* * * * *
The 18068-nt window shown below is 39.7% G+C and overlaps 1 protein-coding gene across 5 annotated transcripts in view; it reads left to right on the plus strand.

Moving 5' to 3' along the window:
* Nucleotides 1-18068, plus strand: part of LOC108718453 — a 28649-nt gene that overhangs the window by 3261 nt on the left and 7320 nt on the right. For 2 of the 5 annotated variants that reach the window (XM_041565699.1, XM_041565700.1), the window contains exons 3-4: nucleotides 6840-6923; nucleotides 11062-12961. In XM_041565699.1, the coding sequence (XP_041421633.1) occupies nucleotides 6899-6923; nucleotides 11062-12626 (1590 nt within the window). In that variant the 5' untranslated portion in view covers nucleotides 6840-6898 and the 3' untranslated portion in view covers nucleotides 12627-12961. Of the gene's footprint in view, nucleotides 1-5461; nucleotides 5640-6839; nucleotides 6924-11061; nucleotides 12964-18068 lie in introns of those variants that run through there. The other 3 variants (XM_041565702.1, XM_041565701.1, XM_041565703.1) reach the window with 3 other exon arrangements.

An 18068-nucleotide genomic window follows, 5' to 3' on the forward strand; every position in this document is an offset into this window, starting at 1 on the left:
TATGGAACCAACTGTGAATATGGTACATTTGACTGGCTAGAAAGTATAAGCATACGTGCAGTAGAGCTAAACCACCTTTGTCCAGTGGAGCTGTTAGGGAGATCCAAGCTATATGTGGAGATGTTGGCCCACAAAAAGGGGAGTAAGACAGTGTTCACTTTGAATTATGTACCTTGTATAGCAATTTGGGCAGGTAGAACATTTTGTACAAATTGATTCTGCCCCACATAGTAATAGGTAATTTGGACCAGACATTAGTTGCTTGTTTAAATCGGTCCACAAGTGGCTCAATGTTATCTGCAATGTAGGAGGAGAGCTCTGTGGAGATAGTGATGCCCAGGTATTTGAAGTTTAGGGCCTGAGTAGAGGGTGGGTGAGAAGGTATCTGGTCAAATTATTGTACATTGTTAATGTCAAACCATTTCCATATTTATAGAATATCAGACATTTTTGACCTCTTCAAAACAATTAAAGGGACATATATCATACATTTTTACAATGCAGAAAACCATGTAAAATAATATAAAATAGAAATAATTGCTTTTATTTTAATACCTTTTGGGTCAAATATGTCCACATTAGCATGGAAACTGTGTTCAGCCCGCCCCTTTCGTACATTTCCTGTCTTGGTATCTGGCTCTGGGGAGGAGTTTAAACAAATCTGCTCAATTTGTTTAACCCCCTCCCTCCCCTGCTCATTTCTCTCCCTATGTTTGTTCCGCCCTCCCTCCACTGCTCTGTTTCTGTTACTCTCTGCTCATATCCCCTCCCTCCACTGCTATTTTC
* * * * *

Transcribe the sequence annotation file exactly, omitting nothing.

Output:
The 18068-nt window shown below is 39.7% G+C and overlaps 1 protein-coding gene across 5 annotated transcripts in view; it reads left to right on the plus strand.

Moving 5' to 3' along the window:
* Nucleotides 1-18068, plus strand: part of LOC108718453 — a 28649-nt gene that overhangs the window by 3261 nt on the left and 7320 nt on the right. For 2 of the 5 annotated variants that reach the window (XM_041565699.1, XM_041565700.1), the window contains exons 3-4: nucleotides 6840-6923; nucleotides 11062-12961. In XM_041565699.1, the coding sequence (XP_041421633.1) occupies nucleotides 6899-6923; nucleotides 11062-12626 (1590 nt within the window). In that variant the 5' untranslated portion in view covers nucleotides 6840-6898 and the 3' untranslated portion in view covers nucleotides 12627-12961. Of the gene's footprint in view, nucleotides 1-5461; nucleotides 5640-6839; nucleotides 6924-11061; nucleotides 12964-18068 lie in introns of those variants that run through there. The other 3 variants (XM_041565702.1, XM_041565701.1, XM_041565703.1) reach the window with 3 other exon arrangements.

An 18068-nucleotide genomic window follows, 5' to 3' on the forward strand; every position in this document is an offset into this window, starting at 1 on the left:
TATGGAACCAACTGTGAATATGGTACATTTGACTGGCTAGAAAGTATAAGCATACGTGCAGTAGAGCTAAACCACCTTTGTCCAGTGGAGCTGTTAGGGAGATCCAAGCTATATGTGGAGATGTTGGCCCACAAAAAGGGGAGTAAGACAGTGTTCACTTTGAATTATGTACCTTGTATAGCAATTTGGGCAGGTAGAACATTTTGTACAAATTGATTCTGCCCCACATAGTAATAGGTAATTTGGACCAGACATTAGTTGCTTGTTTAAATCGGTCCACAAGTGGCTCAATGTTATCTGCAATGTAGGAGGAGAGCTCTGTGGAGATAGTGATGCCCAGGTATTTGAAGTTTAGGGCCTGAGTAGAGGGTGGGTGAGAAGGTATCTGGTCAAATTATTGTACATTGTTAATGTCAAACCATTTCCATATTTATAGAATATCAGACATTTTTGACCTCTTCAAAACAATTAAAGGGACATATATCATACATTTTTACAATGCAGAAAACCATGTAAAATAATATAAAATAGAAATAATTGCTTTTATTTTAATACCTTTTGGGTCAAATATGTCCACATTAGCATGGAAACTGTGTTCAGCCCGCCCCTTTCGTACATTTCCTGTCTTGGTATCTGGCTCTGGGGAGGAGTTTAAACAAATCTGCTCAATTTGTTTAACCCCCTCCCTCCCCTGCTCATTTCTCTCCCTATGTTTGTTCCGCCCTCCCTCCACTGCTCTGTTTCTGTTACTCTCTGCTCATATCCCCTCCCTCCACTGCTATTTTC